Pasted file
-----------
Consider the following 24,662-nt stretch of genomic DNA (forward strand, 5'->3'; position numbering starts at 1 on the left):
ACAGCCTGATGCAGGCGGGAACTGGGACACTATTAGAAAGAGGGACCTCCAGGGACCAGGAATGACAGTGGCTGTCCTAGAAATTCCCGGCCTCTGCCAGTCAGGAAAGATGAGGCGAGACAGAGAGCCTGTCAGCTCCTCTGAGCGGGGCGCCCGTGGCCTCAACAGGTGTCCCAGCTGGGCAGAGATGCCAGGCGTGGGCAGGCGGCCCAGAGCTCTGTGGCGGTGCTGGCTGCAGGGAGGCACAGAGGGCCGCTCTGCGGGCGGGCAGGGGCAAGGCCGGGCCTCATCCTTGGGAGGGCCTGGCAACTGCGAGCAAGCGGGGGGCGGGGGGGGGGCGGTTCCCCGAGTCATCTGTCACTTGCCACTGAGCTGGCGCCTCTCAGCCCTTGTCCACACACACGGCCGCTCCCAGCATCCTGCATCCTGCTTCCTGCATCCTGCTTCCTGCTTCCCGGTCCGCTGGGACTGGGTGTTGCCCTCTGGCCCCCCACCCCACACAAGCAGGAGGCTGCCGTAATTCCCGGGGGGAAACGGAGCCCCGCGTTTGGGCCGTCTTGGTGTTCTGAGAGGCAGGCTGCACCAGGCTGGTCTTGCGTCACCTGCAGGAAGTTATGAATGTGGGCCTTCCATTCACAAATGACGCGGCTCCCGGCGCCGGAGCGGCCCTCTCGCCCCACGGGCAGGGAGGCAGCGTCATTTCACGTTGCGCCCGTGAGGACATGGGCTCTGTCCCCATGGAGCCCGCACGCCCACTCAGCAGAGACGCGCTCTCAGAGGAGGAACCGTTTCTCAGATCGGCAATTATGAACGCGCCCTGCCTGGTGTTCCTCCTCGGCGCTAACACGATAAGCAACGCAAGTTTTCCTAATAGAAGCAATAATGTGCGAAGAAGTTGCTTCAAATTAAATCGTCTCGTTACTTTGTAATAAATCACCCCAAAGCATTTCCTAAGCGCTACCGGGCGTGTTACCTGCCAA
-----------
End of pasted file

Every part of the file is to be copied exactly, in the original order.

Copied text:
Consider the following 24,662-nt stretch of genomic DNA (forward strand, 5'->3'; position numbering starts at 1 on the left):
ACAGCCTGATGCAGGCGGGAACTGGGACACTATTAGAAAGAGGGACCTCCAGGGACCAGGAATGACAGTGGCTGTCCTAGAAATTCCCGGCCTCTGCCAGTCAGGAAAGATGAGGCGAGACAGAGAGCCTGTCAGCTCCTCTGAGCGGGGCGCCCGTGGCCTCAACAGGTGTCCCAGCTGGGCAGAGATGCCAGGCGTGGGCAGGCGGCCCAGAGCTCTGTGGCGGTGCTGGCTGCAGGGAGGCACAGAGGGCCGCTCTGCGGGCGGGCAGGGGCAAGGCCGGGCCTCATCCTTGGGAGGGCCTGGCAACTGCGAGCAAGCGGGGGGCGGGGGGGGGGCGGTTCCCCGAGTCATCTGTCACTTGCCACTGAGCTGGCGCCTCTCAGCCCTTGTCCACACACACGGCCGCTCCCAGCATCCTGCATCCTGCTTCCTGCATCCTGCTTCCTGCTTCCCGGTCCGCTGGGACTGGGTGTTGCCCTCTGGCCCCCCACCCCACACAAGCAGGAGGCTGCCGTAATTCCCGGGGGGAAACGGAGCCCCGCGTTTGGGCCGTCTTGGTGTTCTGAGAGGCAGGCTGCACCAGGCTGGTCTTGCGTCACCTGCAGGAAGTTATGAATGTGGGCCTTCCATTCACAAATGACGCGGCTCCCGGCGCCGGAGCGGCCCTCTCGCCCCACGGGCAGGGAGGCAGCGTCATTTCACGTTGCGCCCGTGAGGACATGGGCTCTGTCCCCATGGAGCCCGCACGCCCACTCAGCAGAGACGCGCTCTCAGAGGAGGAACCGTTTCTCAGATCGGCAATTATGAACGCGCCCTGCCTGGTGTTCCTCCTCGGCGCTAACACGATAAGCAACGCAAGTTTTCCTAATAGAAGCAATAATGTGCGAAGAAGTTGCTTCAAATTAAATCGTCTCGTTACTTTGTAATAAATCACCCCAAAGCATTTCCTAAGCGCTACCGGGCGTGTTACCTGCCAA